8 thoughts on “Pass IVAWA: "no time to waste"

  1. What do the police, the courts and law enforcement get paid for in the first place?
    Why spend an additional 4 billion on VAWA
    and even more on IVAWA

    It is just more beltway bandit money going to society women that sit on the "non-prof" board of directors, more money going into govenment agencies

    and , they refuse to put a rapist in prison…..covering up the many crimes
    by "sealing" rape cases and rape evidence.

    The police get funding for not putting rapists in prison
    the non-prof get funding for allowing rapists to go free
    the federal government sweeps the funds from the non-profit agencies that cover up the rapes.

    They are selling women to rape in America……why fund this on an international basis?

    This is more madness from the US Senate
    and a waste of YOUR tax dollars, to subsidize felony rape

    I want the government to put one rapist in prison…..they refuse to do so
    prefering the money he would pay to have his rape cases "sealed"

    They are selling women to rape, under this VAWA, and protecting the rapists

    I can be reached at beverlyprather1@verizon.net

  2. What do the police, the courts and law enforcement get paid for in the first place?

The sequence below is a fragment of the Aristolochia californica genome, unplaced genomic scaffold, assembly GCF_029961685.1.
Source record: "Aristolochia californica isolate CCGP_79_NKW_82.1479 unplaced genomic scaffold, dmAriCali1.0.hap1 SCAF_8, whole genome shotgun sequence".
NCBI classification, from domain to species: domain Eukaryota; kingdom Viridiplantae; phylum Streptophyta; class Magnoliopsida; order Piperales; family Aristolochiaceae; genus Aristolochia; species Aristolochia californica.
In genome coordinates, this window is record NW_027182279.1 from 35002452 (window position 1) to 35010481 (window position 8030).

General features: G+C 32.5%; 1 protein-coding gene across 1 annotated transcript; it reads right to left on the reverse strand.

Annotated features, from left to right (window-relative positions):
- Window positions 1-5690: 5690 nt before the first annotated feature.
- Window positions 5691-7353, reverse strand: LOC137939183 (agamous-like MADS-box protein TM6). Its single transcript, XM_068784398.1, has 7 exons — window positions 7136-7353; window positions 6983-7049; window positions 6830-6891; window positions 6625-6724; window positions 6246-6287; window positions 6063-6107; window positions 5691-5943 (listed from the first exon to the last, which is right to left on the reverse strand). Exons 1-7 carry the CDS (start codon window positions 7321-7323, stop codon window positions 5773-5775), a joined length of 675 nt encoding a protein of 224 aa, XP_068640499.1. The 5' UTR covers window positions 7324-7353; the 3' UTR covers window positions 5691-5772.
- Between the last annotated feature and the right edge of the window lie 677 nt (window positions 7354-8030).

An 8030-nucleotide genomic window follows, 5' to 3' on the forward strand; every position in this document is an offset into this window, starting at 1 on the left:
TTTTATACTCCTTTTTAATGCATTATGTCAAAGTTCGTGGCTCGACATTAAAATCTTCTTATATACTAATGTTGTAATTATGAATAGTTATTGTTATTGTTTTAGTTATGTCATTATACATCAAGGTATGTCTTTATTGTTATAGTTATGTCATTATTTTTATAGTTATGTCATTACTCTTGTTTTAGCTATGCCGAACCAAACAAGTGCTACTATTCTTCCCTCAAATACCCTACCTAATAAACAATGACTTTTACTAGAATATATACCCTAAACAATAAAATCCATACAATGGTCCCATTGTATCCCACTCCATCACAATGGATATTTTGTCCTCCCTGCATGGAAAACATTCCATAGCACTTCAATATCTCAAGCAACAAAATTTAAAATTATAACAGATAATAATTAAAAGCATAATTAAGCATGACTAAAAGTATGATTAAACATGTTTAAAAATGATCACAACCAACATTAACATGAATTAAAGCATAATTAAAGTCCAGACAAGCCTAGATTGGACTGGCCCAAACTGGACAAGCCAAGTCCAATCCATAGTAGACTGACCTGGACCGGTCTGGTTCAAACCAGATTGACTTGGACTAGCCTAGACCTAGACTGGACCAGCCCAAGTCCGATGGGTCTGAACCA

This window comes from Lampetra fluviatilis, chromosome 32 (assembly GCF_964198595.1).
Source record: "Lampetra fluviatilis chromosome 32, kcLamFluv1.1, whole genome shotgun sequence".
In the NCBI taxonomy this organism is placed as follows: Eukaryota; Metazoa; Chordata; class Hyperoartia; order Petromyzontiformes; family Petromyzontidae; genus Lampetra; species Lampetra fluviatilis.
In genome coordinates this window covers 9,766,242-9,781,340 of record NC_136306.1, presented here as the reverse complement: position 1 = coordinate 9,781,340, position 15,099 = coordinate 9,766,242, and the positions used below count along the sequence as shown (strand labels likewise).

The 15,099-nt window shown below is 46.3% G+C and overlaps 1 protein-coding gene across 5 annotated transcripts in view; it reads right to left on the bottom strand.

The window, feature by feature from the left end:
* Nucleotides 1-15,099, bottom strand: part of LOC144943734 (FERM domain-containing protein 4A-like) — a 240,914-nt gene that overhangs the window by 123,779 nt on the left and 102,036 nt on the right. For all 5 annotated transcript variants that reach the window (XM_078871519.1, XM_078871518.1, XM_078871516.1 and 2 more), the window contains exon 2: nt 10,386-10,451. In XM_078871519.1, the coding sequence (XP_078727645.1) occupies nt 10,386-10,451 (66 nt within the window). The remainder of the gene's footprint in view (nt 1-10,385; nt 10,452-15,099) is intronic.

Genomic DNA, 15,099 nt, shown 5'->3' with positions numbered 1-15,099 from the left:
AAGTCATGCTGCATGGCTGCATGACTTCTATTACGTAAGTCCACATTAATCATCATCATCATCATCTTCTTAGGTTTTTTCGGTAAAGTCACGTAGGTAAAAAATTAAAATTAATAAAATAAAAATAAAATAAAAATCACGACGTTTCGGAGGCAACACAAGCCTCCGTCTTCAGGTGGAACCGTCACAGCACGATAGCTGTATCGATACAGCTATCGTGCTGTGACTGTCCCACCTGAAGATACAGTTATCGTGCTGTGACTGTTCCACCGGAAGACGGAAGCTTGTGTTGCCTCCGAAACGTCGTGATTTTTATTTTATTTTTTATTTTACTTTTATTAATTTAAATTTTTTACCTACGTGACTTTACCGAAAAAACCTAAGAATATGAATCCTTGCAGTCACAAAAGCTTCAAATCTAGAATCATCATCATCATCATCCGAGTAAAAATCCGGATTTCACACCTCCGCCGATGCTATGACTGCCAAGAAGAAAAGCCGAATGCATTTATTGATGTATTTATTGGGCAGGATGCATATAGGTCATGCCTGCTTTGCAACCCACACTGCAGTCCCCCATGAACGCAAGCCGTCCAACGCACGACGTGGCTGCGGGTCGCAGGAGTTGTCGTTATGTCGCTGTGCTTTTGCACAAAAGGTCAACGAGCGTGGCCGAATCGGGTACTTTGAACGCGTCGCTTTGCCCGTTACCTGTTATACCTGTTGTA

Why spend an additional 4 billion on VAWA
    and even more on IVAWA

    It is just more beltway bandit money going to society women that sit on the “non-prof” board of directors, more money going into govenment agencies

    and , they refuse to put a rapist in prison…..covering up the many crimes
    by “sealing” rape cases and rape evidence.

    The police get funding for not putting rapists in prison
    the non-prof get funding for allowing rapists to go free
    the federal government sweeps the funds from the non-profit agencies that cover up the rapes.

    They are selling women to rape in America……why fund this on an international basis?

    This is more madness from the US Senate
    and a waste of YOUR tax dollars, to subsidize felony rape

    I want the government to put one rapist in prison…..they refuse to do so
    prefering the money he would pay to have his rape cases “sealed”

    They are selling women to rape, under this VAWA, and protecting the rapists

    I can be reached at beverlyprather1@verizon.net

  3. Human rights provide the freedom that allows a person to live and thrive in a safe and healthy environment. Why should living a life free of hunger, illness and disease be a luxury that is afforded only to those fortunate enough to be born into a wealthy nation? The color of your skin, your gender, your economic class, your political views and your religious beliefs should not dictate whether you are allowed to enjoy “basic human rights”. If these restrictions apply than the term is not accurate. The phrase clearly means that these rights should be available to every person on earth. There should be no exceptions because these rights represent the basic necessities for sustaining life and preventing suffering. Do we believe this is an unreasonable concept? Do we have reservations about helping children survive beyond the age of five? Do we want to deny food to millions of people each year? Do we want to withhold life saving medicines and vaccines from entire regions of the world? Would we want anyone to do those things to us? http://stopextremepoverty.com/2010/09/20/human-ri